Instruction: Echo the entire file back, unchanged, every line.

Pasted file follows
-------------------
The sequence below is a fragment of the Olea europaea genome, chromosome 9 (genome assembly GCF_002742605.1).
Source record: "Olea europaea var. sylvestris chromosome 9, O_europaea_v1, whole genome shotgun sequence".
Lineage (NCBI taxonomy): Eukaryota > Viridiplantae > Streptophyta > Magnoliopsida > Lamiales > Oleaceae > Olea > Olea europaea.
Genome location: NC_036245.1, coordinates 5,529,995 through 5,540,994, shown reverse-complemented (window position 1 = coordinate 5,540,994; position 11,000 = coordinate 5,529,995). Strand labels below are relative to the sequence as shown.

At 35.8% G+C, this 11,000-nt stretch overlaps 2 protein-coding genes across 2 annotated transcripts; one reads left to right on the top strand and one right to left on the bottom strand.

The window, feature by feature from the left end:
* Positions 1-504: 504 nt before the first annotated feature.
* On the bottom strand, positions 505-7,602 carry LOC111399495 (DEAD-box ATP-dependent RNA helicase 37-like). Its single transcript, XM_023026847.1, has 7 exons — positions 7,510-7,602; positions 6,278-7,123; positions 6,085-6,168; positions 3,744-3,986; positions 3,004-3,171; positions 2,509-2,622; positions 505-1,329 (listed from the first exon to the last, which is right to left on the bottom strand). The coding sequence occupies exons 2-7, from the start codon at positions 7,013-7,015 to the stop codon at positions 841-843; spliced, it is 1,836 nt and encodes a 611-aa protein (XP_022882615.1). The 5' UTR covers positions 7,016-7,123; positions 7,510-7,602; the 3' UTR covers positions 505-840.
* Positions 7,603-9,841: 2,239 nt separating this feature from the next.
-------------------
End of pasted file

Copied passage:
The sequence below is a fragment of the Olea europaea genome, chromosome 9 (genome assembly GCF_002742605.1).
Source record: "Olea europaea var. sylvestris chromosome 9, O_europaea_v1, whole genome shotgun sequence".
Lineage (NCBI taxonomy): Eukaryota > Viridiplantae > Streptophyta > Magnoliopsida > Lamiales > Oleaceae > Olea > Olea europaea.
Genome location: NC_036245.1, coordinates 5,529,995 through 5,540,994, shown reverse-complemented (window position 1 = coordinate 5,540,994; position 11,000 = coordinate 5,529,995). Strand labels below are relative to the sequence as shown.

At 35.8% G+C, this 11,000-nt stretch overlaps 2 protein-coding genes across 2 annotated transcripts; one reads left to right on the top strand and one right to left on the bottom strand.

The window, feature by feature from the left end:
* Positions 1-504: 504 nt before the first annotated feature.
* On the bottom strand, positions 505-7,602 carry LOC111399495 (DEAD-box ATP-dependent RNA helicase 37-like). Its single transcript, XM_023026847.1, has 7 exons — positions 7,510-7,602; positions 6,278-7,123; positions 6,085-6,168; positions 3,744-3,986; positions 3,004-3,171; positions 2,509-2,622; positions 505-1,329 (listed from the first exon to the last, which is right to left on the bottom strand). The coding sequence occupies exons 2-7, from the start codon at positions 7,013-7,015 to the stop codon at positions 841-843; spliced, it is 1,836 nt and encodes a 611-aa protein (XP_022882615.1). The 5' UTR covers positions 7,016-7,123; positions 7,510-7,602; the 3' UTR covers positions 505-840.
* Positions 7,603-9,841: 2,239 nt separating this feature from the next.